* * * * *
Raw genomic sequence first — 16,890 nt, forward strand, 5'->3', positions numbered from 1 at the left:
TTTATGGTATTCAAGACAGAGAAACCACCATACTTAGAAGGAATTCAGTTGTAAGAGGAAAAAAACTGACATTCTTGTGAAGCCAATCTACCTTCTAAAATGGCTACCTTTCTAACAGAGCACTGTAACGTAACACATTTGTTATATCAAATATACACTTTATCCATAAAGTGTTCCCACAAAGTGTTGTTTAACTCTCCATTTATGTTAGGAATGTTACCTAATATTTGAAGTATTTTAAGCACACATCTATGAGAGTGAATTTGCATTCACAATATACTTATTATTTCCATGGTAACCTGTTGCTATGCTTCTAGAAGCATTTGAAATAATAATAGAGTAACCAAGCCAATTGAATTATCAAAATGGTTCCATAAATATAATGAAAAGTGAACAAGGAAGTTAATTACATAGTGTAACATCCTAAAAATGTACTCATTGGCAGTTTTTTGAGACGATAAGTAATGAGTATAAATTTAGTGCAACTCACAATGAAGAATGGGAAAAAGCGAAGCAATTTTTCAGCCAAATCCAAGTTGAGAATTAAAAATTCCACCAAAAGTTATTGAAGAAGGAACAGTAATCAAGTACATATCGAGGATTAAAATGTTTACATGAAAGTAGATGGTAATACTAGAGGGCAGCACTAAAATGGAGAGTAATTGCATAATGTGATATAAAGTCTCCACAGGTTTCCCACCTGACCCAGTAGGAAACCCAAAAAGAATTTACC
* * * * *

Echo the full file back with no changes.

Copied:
Raw genomic sequence first — 16,890 nt, forward strand, 5'->3', positions numbered from 1 at the left:
TTTATGGTATTCAAGACAGAGAAACCACCATACTTAGAAGGAATTCAGTTGTAAGAGGAAAAAAACTGACATTCTTGTGAAGCCAATCTACCTTCTAAAATGGCTACCTTTCTAACAGAGCACTGTAACGTAACACATTTGTTATATCAAATATACACTTTATCCATAAAGTGTTCCCACAAAGTGTTGTTTAACTCTCCATTTATGTTAGGAATGTTACCTAATATTTGAAGTATTTTAAGCACACATCTATGAGAGTGAATTTGCATTCACAATATACTTATTATTTCCATGGTAACCTGTTGCTATGCTTCTAGAAGCATTTGAAATAATAATAGAGTAACCAAGCCAATTGAATTATCAAAATGGTTCCATAAATATAATGAAAAGTGAACAAGGAAGTTAATTACATAGTGTAACATCCTAAAAATGTACTCATTGGCAGTTTTTTGAGACGATAAGTAATGAGTATAAATTTAGTGCAACTCACAATGAAGAATGGGAAAAAGCGAAGCAATTTTTCAGCCAAATCCAAGTTGAGAATTAAAAATTCCACCAAAAGTTATTGAAGAAGGAACAGTAATCAAGTACATATCGAGGATTAAAATGTTTACATGAAAGTAGATGGTAATACTAGAGGGCAGCACTAAAATGGAGAGTAATTGCATAATGTGATATAAAGTCTCCACAGGTTTCCCACCTGACCCAGTAGGAAACCCAAAAAGAATTTACC